Siblings fight. Siblings argue. Siblings call each other stupid, and shove each other around. While this may be typical kid behavior and rivalry, this is actually where bullying starts, and if you allow it in your home, they’ll take their behaviors and bully tolerance to school.
Always address negative behavior of your children toward one another as soon as you see it, and you’ll have a head start on battling bullying at school when you’re not around to monitor it. If your kids are spitting at each other, immediately stop the behavior by letting them know what they’re doing exactly and why it’s not OK. Say, “I don’t enjoy you two disrespecting each other, and it is not nice. How would you like it if someone at school, church, daycare, etc spit on you? You wouldn’t like it, would you?” Allowing your children to realize right away that disrespecting one another in their own home is not acceptable lessens the chance they will do this to others away from you, or allow themselves to be treated the same way at social events.
Tell your children that if someone pinches them, calls them a name, makes fun of them, or pushes them that they should say, “Stop. I don’t like that.” and tell them that if the person continues to bother them they should draw the attention of an authority figure. Have your children directly address bullying first, with their own siblings or friends, before bringing you or another authority figure into the situation to teach your children to stand up for themselves.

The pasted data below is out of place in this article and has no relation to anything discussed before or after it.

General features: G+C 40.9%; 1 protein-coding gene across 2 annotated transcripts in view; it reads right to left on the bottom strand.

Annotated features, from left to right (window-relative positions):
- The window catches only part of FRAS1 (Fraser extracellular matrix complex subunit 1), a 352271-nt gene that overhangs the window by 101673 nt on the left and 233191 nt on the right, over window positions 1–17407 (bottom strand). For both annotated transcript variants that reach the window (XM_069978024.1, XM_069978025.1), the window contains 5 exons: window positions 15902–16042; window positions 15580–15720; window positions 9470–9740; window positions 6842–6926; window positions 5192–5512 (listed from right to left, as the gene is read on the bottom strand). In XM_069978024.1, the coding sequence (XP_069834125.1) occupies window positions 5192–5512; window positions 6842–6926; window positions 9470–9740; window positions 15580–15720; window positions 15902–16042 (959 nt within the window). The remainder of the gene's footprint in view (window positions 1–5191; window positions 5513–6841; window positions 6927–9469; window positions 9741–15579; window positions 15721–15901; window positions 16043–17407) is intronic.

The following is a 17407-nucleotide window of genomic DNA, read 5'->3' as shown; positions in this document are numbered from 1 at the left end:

If you see your young child bite, pinch, or pull on another child, quickly address the situation. Even a 1 year old can learn that what they are doing is wrong. Simply calmly pull them away, and say “Owie- no no.” and let them play again until they pinch or pull or bite again, and repeat the process. While this is normal exploratory behavior, your child can quickly learn it’s not OK to be rough.
When you address your children, don’t yell or corner them. If you see two kids fighting, address them both. A common tactic is, “Does it make you feel good to make him/her cry? It doesn’t make me feel good.” When your kids realize that they have disappointed you, it makes them feel guilty for what they’ve done, and realize that their behavior is unacceptable.
Allow your kids to squabble- to a point. Kids learn from their siblings and friends how to settle disagreements and annoyance, so you need to let them attempt to work it out. Interfere when you hear name-calling or witness physical attacks (even poking) to keep your kids in check on what is right or what is wrong.
If your child complains of bullying in school, listen. It may just be an annoying heckler, but it bothers your child. Tell them to politely tell the person to stop, that it isn’t nice and hurts their feelings, and if the problem continues to go to a teacher or aide or principal to get the issue to stop. If you teach your child how to handle bullying at home with their siblings, they have a knowledge on how to stop bullying with children at school and other activities.
Parents all the time let their kids fight with each other and only interfere when someone is crying. If you allow bullying at home, it’s no wonder kids go to school and bully there. Teach your children respect for themselves and others at every opportunity and you’ll teach them empathy and compassion for others away from the home, and they’ll be better able to handle bullying when they are away from you because they know what bullying is already and that it is not allowed.